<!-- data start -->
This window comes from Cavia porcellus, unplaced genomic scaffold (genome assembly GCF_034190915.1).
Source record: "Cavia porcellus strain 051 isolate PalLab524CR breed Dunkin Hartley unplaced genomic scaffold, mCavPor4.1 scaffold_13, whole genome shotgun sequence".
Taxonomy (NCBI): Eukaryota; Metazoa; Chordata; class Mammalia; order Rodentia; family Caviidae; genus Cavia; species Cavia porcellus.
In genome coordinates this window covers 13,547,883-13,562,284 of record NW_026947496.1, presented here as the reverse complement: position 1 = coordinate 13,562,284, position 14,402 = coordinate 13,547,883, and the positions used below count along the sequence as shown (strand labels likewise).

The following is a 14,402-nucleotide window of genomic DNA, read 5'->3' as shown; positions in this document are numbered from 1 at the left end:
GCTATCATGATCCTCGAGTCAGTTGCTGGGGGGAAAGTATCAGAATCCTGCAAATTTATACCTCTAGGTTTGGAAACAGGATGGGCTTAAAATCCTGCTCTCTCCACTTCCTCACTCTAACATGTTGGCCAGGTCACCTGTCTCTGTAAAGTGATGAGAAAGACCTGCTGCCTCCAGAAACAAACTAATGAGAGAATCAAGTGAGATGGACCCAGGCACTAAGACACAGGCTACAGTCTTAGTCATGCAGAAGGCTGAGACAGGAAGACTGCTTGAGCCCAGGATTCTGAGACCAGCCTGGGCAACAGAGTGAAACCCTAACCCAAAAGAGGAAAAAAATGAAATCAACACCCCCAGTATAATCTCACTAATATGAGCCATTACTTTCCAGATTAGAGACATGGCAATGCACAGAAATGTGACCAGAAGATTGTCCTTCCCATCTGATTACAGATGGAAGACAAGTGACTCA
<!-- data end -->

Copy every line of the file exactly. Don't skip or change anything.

This window comes from Cavia porcellus, unplaced genomic scaffold (genome assembly GCF_034190915.1).
Source record: "Cavia porcellus strain 051 isolate PalLab524CR breed Dunkin Hartley unplaced genomic scaffold, mCavPor4.1 scaffold_13, whole genome shotgun sequence".
Taxonomy (NCBI): Eukaryota; Metazoa; Chordata; class Mammalia; order Rodentia; family Caviidae; genus Cavia; species Cavia porcellus.
In genome coordinates this window covers 13,547,883-13,562,284 of record NW_026947496.1, presented here as the reverse complement: position 1 = coordinate 13,562,284, position 14,402 = coordinate 13,547,883, and the positions used below count along the sequence as shown (strand labels likewise).

The following is a 14,402-nucleotide window of genomic DNA, read 5'->3' as shown; positions in this document are numbered from 1 at the left end:
GCTATCATGATCCTCGAGTCAGTTGCTGGGGGGAAAGTATCAGAATCCTGCAAATTTATACCTCTAGGTTTGGAAACAGGATGGGCTTAAAATCCTGCTCTCTCCACTTCCTCACTCTAACATGTTGGCCAGGTCACCTGTCTCTGTAAAGTGATGAGAAAGACCTGCTGCCTCCAGAAACAAACTAATGAGAGAATCAAGTGAGATGGACCCAGGCACTAAGACACAGGCTACAGTCTTAGTCATGCAGAAGGCTGAGACAGGAAGACTGCTTGAGCCCAGGATTCTGAGACCAGCCTGGGCAACAGAGTGAAACCCTAACCCAAAAGAGGAAAAAAATGAAATCAACACCCCCAGTATAATCTCACTAATATGAGCCATTACTTTCCAGATTAGAGACATGGCAATGCACAGAAATGTGACCAGAAGATTGTCCTTCCCATCTGATTACAGATGGAAGACAAGTGACTCA